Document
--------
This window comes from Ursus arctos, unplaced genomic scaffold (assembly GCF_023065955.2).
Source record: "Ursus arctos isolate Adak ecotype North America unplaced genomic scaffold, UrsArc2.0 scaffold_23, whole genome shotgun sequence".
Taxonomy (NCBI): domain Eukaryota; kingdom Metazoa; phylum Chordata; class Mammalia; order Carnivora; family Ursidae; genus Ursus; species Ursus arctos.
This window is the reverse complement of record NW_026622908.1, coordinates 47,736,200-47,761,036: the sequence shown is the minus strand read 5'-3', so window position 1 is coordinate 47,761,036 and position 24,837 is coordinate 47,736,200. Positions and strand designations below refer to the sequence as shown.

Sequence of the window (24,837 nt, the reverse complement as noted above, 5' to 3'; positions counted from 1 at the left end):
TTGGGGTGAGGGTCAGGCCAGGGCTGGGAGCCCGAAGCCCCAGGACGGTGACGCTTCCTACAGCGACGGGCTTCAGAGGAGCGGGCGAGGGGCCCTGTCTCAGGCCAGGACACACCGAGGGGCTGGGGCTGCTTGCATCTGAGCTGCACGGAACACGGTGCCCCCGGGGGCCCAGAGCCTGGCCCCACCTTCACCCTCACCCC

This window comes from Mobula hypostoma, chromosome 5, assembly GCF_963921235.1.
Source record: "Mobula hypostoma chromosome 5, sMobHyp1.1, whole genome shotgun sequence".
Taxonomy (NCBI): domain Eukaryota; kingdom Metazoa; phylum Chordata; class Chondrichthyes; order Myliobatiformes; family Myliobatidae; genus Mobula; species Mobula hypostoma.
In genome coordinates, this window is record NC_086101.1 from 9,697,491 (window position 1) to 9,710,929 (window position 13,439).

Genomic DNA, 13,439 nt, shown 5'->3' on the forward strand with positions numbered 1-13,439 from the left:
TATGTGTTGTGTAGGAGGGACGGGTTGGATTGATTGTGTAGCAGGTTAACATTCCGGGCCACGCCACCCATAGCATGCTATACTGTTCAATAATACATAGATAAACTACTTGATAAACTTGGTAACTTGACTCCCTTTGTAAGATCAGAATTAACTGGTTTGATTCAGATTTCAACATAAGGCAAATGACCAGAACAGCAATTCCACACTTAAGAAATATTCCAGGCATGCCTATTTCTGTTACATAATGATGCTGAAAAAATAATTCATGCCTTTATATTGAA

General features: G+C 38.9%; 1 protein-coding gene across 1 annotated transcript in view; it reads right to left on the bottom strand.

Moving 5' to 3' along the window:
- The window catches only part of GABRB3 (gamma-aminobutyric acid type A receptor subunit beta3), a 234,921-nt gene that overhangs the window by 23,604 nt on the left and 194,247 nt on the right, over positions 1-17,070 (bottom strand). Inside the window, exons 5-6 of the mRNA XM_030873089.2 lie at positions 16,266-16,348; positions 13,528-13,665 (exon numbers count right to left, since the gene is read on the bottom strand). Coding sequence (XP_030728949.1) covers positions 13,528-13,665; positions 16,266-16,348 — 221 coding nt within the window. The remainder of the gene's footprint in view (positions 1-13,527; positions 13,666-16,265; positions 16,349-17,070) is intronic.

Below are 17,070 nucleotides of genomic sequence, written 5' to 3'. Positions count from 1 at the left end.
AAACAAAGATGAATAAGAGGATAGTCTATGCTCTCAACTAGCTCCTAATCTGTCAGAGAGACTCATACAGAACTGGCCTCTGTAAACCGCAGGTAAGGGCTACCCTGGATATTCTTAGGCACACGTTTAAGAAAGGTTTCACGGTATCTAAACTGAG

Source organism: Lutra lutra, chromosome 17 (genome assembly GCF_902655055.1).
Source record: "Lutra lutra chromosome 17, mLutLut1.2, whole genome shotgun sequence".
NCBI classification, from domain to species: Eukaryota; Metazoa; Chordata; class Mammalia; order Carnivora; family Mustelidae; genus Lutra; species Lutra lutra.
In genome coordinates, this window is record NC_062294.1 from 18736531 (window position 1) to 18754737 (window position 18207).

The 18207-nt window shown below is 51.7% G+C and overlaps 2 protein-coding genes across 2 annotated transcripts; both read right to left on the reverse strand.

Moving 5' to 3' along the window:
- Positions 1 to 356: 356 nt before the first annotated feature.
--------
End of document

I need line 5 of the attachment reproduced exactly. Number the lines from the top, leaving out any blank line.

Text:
Sequence of the window (24,837 nt, the reverse complement as noted above, 5' to 3'; positions counted from 1 at the left end):